Once upon a time, Chromebooks had built-in parental controls. Google removed them but added support for Family Link—its parental control software for Android phones and tablets. Here’s how it works on Chromebooks.
A Word of Warning Before Setting This Up
Before you spend a lot of time getting Family Link rolling, you should know that Family Link on Chrome OS is still a work in progress. As such, it’s missing some key features:
There is no access to the Google Play Store on Family Link accounts.
YouTube is blocked by default with no way of unblocking it.
Blocking YouTube is doubly stupid because it instead tries to redirect to YouTube Kids, which only exists in app form and isn’t available on a Family Link account because there is no Google Play Store.
It’s kind of a mess, and we honestly wouldn’t blame if you didn’t want to bother with it at this point. The odds are your kids want to watch YouTube and play Minecraft all day, and they can do neither of those things with a Family Link account.
If you’re still interested in setting Family LInk up, though, read on.
Set Up Family Link on Your Phone and Log In to Chrome OS
Before you get started on the Chromebook side, you’ll need to set up your Family Link account and create a Google account for your child. Regular Google accounts won’t work—you can’t convert those into Family Link accounts. We have a full guide on creating a Family Link account, so check that out first.
Once you have your child’s account all set up, it’s time to get them logged into the Chromebook.
Start by signing in with the username and password for the account you just created on your phone. As soon as you input the credentials, Chrome OS will flag the account as a child account on Family Link and ask for a parent to grant permission by signing in.
Type in your credentials to verify that you’re a parent (along with a two-factor authentication code if you have that set up).
Once you’ve signed it, Google lets you know what’s available and what’s not—the biggest of which is the Google Play Store. If you’re okay with that, click the “Yes” button.
The Chromebook will take a few seconds to get everything ready (and may show a warning if you have Guest Mode enabled), but after that, you’re good to go. Click the “Accept and Continue” button to move forward.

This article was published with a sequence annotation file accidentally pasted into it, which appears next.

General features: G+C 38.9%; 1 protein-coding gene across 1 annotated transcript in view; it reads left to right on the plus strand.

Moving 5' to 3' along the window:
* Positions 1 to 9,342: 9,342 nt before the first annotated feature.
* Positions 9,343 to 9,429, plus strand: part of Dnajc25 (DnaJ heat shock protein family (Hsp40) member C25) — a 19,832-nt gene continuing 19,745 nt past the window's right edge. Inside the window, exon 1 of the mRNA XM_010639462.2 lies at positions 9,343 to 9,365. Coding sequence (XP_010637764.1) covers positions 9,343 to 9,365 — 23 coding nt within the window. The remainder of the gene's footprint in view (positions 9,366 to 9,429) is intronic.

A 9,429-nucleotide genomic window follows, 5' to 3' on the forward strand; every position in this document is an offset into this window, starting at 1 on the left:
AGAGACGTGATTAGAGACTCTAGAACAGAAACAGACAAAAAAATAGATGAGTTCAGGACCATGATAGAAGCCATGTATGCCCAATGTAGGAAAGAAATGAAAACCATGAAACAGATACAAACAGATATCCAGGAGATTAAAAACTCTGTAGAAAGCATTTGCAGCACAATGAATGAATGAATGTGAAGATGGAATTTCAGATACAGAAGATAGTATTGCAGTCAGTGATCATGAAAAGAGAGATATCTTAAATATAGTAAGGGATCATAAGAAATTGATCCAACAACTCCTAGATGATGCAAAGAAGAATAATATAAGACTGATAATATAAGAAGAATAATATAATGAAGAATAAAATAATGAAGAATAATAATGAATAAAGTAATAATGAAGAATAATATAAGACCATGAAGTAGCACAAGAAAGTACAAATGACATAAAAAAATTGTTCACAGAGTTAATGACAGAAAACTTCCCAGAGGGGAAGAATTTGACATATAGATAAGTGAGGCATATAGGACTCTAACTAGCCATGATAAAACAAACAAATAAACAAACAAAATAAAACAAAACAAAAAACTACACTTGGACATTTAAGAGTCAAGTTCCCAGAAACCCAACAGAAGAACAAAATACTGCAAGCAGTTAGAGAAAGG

The new account is automatically signed in and ready to roll.
What to Expect from Parental Controls in Chrome OS with Family Link
From this point forward, you’re done with the Chromebook and can handle everything in the Family Link app on your phone. But first, let’s take a look at what you can’t do with Family Link.
For starters, Chrome OS as a whole is untouched by Family Link—it doesn’t modify the system itself, but rather web content. That means all system settings, Chrome flags, and the like are still available to people signed in with a Family Link account. While you don’t have to worry about your child accidentally stumbling into the Flags menu, system settings being left wide open could potentially cause issues—especially if your kid likes going click crazy. While there isn’t a lot to muck up in Chrome OS, it’s still something to consider.
Since Family Link was originally designed for Android devices (and is still a work in progress on Chrome OS), the majority of the features in the app are centered around Google Play. Since that’s not available on Family Link for Chromebooks, you can ignore a lot of things in the app.
However, you can manage what’s arguably the essential part of the Chromebook: the web experience. You can find these settings by heading into the Family Link app, choosing your child’s profile, and then tapping the “Manage Settings” button.
The first section you’ll want to explore is Filters on Google Chrome—this is arguably the biggest filter you’ll use on Chrome OS. By default, Chrome filters are set to “Try to block mature sites,” noting that no filter is perfect. But in our testing, it did a pretty good job of blocking the most common sites you don’t want your child looking accessing. You can change this as you see fit and even allow specific sites to get through the filter, which is great for the case of false positives.
If you want even tighter control, you can set Chrome only to allow specific sites that you preapprove.
Note: Even adding YouTube to the list of approved sites doesn’t unblock it.
SafeSearch is enabled by default under the “Filters for Google Search” setting, but you can disable it if you want.
And past that, there isn’t a lot left for Chrome OS. Location tracking isn’t available on Chromebooks yet, and the rest of the features pertain to Google Play. As we said, it’s still a work in progress. The content control options are good, though, and seem to work well.
The biggest problem with Family Link on Chrome OS right now is Google Play being blocked because having Android apps is one of the best features on Chromebooks at this point (and one your kids are likely going to want). Hopefully, Google is working on getting this system fixed, because Google Play access (and control) would make this one of the best parental control systems out there.